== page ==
AMES, Iowa -- Award-winning humanitarian, advocate and former president of Doctors Without Borders Dr. James Orbinski will speak at 8 p.m. on Tuesday, Nov. 11, in the Memorial Union Sun Room at Iowa State University. "Humanitarian Action in the Twenty-first Century" is free and open to the public.
A medical doctor with extensive field service throughout countries such as Peru, Somalia and Afghanistan, Orbinski offers a firsthand account of genocide and war witnessed through his work as a humanitarian.
Serving as president of Doctors Without Borders from from 1998 to 2001, Orbinski accepted the Nobel Peace Prize in 1999 for the organization's pioneering approach to medical humanitarianism. In representing this organization he spoke before the United Nations Security Council, the World Health Organization, the United Nations High Commission for Relief and the World Bank. Doctors Without Borders was founded in 1971 and is the world's largest independent medical humanitarian organization that delivers aid to people affected by conflict, war, epidemics and natural disasters in more than 70 countries.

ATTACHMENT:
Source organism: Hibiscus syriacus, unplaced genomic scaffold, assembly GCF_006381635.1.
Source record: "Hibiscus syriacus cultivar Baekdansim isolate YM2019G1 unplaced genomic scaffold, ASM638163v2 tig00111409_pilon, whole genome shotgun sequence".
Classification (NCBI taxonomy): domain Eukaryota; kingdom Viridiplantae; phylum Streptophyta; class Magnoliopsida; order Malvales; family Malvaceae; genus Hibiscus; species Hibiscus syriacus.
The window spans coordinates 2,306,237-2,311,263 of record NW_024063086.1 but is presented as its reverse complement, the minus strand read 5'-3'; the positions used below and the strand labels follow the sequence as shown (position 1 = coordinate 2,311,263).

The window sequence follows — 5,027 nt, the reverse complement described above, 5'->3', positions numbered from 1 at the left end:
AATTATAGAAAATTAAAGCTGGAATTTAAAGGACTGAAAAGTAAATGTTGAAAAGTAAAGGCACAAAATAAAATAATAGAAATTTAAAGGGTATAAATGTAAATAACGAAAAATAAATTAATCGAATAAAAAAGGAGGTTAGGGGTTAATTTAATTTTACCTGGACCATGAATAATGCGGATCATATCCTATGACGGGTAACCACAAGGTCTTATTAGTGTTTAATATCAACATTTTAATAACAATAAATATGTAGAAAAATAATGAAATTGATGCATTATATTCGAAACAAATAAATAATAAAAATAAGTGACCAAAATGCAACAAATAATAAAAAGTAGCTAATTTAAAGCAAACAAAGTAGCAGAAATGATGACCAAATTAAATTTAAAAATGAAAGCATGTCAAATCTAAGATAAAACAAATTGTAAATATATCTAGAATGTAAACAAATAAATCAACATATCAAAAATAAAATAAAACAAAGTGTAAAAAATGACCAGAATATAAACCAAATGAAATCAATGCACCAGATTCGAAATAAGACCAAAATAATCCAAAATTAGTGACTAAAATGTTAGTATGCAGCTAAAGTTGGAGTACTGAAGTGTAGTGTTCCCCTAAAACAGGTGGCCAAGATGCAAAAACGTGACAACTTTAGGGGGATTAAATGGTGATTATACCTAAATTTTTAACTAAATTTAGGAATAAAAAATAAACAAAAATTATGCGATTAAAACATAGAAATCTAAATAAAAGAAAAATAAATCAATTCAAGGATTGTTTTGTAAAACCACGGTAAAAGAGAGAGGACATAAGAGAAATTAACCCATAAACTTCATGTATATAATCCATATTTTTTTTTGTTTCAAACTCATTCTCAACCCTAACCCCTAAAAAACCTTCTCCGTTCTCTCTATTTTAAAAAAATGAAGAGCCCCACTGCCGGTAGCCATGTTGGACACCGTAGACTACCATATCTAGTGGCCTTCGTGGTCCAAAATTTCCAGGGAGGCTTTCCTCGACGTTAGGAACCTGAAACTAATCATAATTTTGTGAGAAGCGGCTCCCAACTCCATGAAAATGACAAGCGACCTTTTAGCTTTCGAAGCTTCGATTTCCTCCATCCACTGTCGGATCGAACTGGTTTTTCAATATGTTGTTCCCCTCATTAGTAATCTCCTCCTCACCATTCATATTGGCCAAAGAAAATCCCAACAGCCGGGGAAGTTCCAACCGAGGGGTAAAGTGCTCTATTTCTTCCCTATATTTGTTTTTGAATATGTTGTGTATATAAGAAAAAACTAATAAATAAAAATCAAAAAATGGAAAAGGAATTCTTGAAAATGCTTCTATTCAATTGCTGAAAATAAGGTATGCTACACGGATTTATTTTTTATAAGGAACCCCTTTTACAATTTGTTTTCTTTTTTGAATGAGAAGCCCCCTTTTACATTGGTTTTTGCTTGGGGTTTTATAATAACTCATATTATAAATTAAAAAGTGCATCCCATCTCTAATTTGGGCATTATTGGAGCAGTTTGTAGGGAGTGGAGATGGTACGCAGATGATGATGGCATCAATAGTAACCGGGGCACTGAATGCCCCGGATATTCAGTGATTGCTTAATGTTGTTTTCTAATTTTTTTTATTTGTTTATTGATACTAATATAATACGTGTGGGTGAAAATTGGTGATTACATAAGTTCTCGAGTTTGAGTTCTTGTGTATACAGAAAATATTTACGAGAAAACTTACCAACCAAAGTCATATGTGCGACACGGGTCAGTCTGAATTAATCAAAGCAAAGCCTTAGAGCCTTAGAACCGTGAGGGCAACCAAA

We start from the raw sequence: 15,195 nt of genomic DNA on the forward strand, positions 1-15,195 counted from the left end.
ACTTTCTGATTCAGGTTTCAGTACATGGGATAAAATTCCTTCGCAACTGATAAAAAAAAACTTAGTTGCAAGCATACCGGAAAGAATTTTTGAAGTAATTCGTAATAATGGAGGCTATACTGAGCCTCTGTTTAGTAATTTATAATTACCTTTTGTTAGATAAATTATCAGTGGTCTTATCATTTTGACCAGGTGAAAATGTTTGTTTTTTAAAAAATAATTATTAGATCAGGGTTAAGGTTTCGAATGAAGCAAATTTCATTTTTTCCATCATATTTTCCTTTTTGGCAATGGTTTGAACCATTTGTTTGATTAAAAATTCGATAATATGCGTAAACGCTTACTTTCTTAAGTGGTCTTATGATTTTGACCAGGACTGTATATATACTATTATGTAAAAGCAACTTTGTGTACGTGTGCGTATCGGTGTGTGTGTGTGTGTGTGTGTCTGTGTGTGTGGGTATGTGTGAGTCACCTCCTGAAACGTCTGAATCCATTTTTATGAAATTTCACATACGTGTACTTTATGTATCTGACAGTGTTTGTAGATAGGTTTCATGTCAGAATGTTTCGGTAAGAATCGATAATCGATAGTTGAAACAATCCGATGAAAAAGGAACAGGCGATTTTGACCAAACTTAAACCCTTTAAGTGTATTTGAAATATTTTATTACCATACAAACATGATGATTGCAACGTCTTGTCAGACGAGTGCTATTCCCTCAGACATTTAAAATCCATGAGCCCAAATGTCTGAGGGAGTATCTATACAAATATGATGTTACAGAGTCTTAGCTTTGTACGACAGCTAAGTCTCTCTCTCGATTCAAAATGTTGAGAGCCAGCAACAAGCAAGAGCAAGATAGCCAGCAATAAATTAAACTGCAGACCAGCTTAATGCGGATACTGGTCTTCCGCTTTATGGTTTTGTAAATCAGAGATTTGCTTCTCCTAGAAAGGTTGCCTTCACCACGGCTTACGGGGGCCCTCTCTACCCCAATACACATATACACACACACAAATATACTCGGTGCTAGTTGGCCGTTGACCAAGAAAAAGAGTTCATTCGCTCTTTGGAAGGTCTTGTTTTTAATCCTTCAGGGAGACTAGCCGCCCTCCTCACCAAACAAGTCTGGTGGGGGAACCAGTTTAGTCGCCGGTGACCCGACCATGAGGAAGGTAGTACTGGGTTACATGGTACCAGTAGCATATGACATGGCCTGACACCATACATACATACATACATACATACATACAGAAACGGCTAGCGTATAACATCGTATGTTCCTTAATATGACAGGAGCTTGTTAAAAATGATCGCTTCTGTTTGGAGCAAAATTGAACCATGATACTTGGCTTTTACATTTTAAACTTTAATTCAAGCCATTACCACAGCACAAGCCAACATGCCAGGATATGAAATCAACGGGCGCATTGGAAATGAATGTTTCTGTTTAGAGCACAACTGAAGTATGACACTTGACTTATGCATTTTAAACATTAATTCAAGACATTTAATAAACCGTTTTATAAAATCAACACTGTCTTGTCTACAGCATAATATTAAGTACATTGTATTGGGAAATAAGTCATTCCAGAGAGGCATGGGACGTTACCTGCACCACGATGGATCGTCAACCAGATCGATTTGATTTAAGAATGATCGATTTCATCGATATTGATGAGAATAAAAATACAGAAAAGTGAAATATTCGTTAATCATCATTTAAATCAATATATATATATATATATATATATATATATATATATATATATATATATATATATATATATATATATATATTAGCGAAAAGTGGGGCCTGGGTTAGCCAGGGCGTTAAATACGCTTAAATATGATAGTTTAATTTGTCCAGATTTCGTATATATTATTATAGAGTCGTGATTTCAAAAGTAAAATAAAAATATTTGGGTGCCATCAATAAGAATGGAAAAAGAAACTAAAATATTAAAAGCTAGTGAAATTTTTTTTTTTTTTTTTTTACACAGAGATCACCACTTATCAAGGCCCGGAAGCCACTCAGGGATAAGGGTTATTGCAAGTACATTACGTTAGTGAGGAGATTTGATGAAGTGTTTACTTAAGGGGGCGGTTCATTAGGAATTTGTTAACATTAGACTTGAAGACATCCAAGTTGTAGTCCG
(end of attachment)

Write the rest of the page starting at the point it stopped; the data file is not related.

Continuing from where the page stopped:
He is the founder and current president of Dignitas International, a non-governmental organization program to research and provide community-based care for people living with HIV in developing countries. He is the author of "An Imperfect Offering: Humanitarian Action for the 21st Century," which provides an inside look at a personal narrative about his journey as a humanitarian and its relation to politics.
He currently lives in Canada and is a research scientist and associate professor of medicine and political science at St. Michael's Hospital at the University of Toronto.
The lecture is part of the World Affairs Series: Why Should We Care? It is co-sponsored by ISU Liberal Arts and Sciences Miller Funds, World Affairs and the Committee on Lectures. For more information on lectures at ISU, visit http://www.lectures.iastate.edu or call (515) 294-9935.